The 50/30/20 budget is all about balance and it’s a popular budgeting method because it allows room for some fun too.

The idea behind this budgeting rule is all about balancing your needs, wants and savings. This way it allows you to save without being too strict.

So how does it work?

First, put 50% of your paycheck towards your needs. Things like housing payments, food costs, health insurance and transport.

Second, put 30% of your paycheck towards your wants. These might be monthly subscription costs, eating out, cinema etc.

Finally, put 20% of your paycheck towards your savings and any debt repayments. This includes building your emergency fund and 401(k) contributions.


A lot of people feel there’s nothing left from their paycheck for fun or unexpected expenses. This can be super frustrating and make it seem like traditional budgeting methods just don’t work.

But everyone’s financial situation is different.

Just because one method doesn’t work for someone else doesn’t mean it can’t work for you. There are a lot of different ways to save money. And so it might take some trial and error to find the method that works best for you.

The reverse budget method focuses on paying yourself first.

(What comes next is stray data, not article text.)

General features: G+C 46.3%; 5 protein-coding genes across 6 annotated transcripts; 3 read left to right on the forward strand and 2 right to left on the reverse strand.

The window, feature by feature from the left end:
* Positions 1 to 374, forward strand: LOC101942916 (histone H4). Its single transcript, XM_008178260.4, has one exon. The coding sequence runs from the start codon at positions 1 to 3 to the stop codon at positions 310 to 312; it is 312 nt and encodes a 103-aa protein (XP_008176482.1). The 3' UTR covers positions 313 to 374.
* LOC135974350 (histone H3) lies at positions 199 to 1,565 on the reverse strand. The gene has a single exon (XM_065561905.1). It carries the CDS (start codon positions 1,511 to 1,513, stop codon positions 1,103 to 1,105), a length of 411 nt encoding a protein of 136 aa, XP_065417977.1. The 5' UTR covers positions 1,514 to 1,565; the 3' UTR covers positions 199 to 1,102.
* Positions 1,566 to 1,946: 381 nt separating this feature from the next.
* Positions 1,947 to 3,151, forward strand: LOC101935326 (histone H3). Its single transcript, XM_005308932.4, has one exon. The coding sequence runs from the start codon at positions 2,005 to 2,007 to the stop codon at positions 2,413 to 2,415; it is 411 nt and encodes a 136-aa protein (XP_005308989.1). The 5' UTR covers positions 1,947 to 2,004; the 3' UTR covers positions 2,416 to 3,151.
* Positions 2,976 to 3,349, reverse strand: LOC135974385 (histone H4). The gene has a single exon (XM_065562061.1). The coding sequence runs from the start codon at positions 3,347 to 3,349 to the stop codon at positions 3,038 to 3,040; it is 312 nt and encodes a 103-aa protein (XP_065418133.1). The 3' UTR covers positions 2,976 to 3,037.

With this approach, you build your spending plan around your savings goals, rather than focusing on fixed and variable expenses. This means your savings become a priority, but you still have enough money to cover necessary expenses like housing, utilities and insurance.

The key is to automate your savings plan so that you’re automatically transferring a fixed amount of money into your savings account each month. This way, you won’t see the money, and it will slowly start to add up over time.

Paying yourself first is a simple but effective way to jumpstart your savings and get on the path to financial security.

If you’re new to budgeting it can be tempting to throw this task into the “too hard” basket.

During my own budgeting journey I found myself scribbling down on bits of paper and constantly losing them, which was less than ideal…

So, I got to work and created some budgeting sheets I could print and keep together in the one place to help me budget every month, which made life a whole lot easier!

I promised you a gift that I think you’ll find really useful and that will help you get started with budgeting.